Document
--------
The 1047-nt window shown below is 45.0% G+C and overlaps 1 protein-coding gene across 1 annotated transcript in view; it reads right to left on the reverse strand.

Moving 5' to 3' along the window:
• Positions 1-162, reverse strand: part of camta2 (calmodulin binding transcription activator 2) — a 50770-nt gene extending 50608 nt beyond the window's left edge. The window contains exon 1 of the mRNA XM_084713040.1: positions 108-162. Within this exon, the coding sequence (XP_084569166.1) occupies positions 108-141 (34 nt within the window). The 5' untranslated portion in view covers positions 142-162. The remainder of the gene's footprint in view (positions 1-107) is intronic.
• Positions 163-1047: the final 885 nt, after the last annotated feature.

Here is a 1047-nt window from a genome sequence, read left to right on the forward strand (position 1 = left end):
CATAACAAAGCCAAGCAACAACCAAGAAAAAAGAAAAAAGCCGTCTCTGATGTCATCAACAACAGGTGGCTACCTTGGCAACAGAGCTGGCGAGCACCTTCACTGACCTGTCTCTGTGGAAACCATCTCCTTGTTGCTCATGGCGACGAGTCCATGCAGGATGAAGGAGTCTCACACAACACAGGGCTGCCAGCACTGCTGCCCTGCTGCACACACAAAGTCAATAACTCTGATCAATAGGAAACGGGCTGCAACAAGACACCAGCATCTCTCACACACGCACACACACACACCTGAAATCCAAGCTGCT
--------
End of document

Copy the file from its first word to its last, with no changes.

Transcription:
The 1047-nt window shown below is 45.0% G+C and overlaps 1 protein-coding gene across 1 annotated transcript in view; it reads right to left on the reverse strand.

Moving 5' to 3' along the window:
• Positions 1-162, reverse strand: part of camta2 (calmodulin binding transcription activator 2) — a 50770-nt gene extending 50608 nt beyond the window's left edge. The window contains exon 1 of the mRNA XM_084713040.1: positions 108-162. Within this exon, the coding sequence (XP_084569166.1) occupies positions 108-141 (34 nt within the window). The 5' untranslated portion in view covers positions 142-162. The remainder of the gene's footprint in view (positions 1-107) is intronic.
• Positions 163-1047: the final 885 nt, after the last annotated feature.

Here is a 1047-nt window from a genome sequence, read left to right on the forward strand (position 1 = left end):
CATAACAAAGCCAAGCAACAACCAAGAAAAAAGAAAAAAGCCGTCTCTGATGTCATCAACAACAGGTGGCTACCTTGGCAACAGAGCTGGCGAGCACCTTCACTGACCTGTCTCTGTGGAAACCATCTCCTTGTTGCTCATGGCGACGAGTCCATGCAGGATGAAGGAGTCTCACACAACACAGGGCTGCCAGCACTGCTGCCCTGCTGCACACACAAAGTCAATAACTCTGATCAATAGGAAACGGGCTGCAACAAGACACCAGCATCTCTCACACACGCACACACACACACCTGAAATCCAAGCTGCT